Image Credit : Elon Musk
Before it was lost to massive waves roiling the Atlantic Ocean, the Falcon 9 first stage which helped send the DSCOVR spacecraft on its way to deep space Wednesday, sent out a resounding message of its own, the next space age is about to begin.
Even before a Sunday launch scrub due to problems with an Air Force radar tracking system, SpaceX estimated the odds of a successful stage return in what were then ideal conditions as 50/50 at best.
Coming on the heels of the recent January 10 recovery attempt which very nearly succeeded, it initially appeared that SpaceX might be sandbagging. That was, until VP of Mission Assurance Hans Koeinigsmann explained that compared to the last attempt, the demands of the DSCOVR launch would see the Falcon 9 slam back down into the atmosphere with twice the dynamic force of the previous attempt. And even though this rocket would carry a bigger reservoir of hydraulic fluid to operate the four hypersonic grid fins, it would also have less residual fuel for maneuvers.
It was for these two reasons that even before the waves began to build, recovery teams were stationed further away from the Automated Spaceport Drone Ship Just Read the Instructions. The instructions it seems, said to stay away from a descending rocket which might not be able to find its target.
As it turned out however, the Falcon 9 was able to find its target, now an arbitrary spot on the heaving sea rather than the deck of a ship, and indeed came within 30 feet of dead center before the terminating thrust. Given the prevailing conditions, it was quite an accomplishment. It is also highly significant in terms of what it means for the future beyond the next effort.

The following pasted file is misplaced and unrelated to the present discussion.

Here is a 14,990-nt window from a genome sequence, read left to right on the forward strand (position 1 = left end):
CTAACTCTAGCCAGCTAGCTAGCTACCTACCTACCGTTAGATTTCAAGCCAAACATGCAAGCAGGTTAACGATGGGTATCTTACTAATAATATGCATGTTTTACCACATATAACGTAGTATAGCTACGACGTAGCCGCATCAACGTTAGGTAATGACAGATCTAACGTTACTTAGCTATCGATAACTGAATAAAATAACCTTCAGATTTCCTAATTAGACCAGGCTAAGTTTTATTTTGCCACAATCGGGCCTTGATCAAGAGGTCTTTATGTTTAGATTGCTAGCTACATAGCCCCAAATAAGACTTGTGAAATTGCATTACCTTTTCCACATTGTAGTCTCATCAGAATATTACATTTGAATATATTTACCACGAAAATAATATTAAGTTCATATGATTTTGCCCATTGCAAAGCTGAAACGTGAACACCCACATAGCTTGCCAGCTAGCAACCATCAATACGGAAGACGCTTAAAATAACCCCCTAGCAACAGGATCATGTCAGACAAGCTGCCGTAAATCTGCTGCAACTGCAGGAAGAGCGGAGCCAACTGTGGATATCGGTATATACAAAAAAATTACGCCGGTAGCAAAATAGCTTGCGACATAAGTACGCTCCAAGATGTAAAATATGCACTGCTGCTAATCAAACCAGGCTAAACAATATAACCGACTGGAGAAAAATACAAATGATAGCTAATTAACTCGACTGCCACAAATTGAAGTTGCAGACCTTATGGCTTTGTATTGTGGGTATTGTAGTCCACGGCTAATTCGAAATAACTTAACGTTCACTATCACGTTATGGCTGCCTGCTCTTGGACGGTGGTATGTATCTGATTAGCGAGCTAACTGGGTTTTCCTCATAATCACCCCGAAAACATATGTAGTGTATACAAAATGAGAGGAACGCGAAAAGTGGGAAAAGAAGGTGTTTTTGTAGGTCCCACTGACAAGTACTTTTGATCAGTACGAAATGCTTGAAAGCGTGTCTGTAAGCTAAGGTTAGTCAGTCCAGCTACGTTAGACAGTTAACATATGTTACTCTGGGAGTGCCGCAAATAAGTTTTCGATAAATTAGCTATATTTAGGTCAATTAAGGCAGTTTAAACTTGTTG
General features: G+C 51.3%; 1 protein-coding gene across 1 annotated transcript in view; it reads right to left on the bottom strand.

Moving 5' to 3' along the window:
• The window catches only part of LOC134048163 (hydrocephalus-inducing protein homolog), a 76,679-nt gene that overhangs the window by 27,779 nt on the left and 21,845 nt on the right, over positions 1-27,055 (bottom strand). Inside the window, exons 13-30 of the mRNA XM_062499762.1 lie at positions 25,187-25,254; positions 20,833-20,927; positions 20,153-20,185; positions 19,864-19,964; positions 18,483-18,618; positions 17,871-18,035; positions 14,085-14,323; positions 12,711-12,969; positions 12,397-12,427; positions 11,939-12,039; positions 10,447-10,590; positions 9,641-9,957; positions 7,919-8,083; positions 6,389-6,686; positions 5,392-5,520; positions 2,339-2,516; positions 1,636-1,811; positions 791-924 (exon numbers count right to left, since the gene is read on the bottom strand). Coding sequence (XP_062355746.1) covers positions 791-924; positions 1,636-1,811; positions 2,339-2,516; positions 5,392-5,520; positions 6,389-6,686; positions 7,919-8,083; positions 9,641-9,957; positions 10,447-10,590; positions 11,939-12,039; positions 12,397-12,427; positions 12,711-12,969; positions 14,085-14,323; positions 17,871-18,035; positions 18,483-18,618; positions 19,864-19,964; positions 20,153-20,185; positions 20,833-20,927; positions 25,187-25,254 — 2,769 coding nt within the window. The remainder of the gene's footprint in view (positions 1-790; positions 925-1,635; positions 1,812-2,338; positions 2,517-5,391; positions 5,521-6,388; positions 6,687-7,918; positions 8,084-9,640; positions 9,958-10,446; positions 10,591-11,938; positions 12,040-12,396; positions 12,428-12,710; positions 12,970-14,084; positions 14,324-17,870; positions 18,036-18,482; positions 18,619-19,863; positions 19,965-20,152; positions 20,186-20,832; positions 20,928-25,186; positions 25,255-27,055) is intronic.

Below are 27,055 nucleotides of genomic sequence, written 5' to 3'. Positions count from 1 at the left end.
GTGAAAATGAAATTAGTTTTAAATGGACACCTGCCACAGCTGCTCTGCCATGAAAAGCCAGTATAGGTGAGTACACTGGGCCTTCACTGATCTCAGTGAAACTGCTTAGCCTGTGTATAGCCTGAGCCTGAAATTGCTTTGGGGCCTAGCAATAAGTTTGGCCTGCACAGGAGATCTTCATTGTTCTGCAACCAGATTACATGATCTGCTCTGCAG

After SpaceX came within a few seconds of landing on the ASDS during the CRS-5 launch, it was already apparent that the company would be succeeding much sooner than anyone might have imagined. For less demanding launches such as those to LEO, the future was clear even if it wasn’t yet secured. In performing as well as it did in the DSCOVR launch however, the Falcon 9 first stage has demonstrated that it can withstand punishing returns targeting a much longer distance down range.
In short, SpaceX can now realistically project recovering all three cores for the Falcon Heavy, even on the most demanding of flights. Demonstrating re-use is still another matter, but expect that domino to fall surprisingly easy. Quite simply the company would not have been putting so much effort into booster recovery if prior tests in McGregor, Texas did not convince decision makers that if the stage can be landed, it can be re-flown. Again and again.
The takeaway from Wednesday is not simply that Falcon 9-R will work, it is that SpaceX will soon have a fully reusable first stage and a heavy lift rocket which can also be reused in virtually any application, not just the “easy” ones.
SLS, ask not for whom the bell tolls, it tolls for you.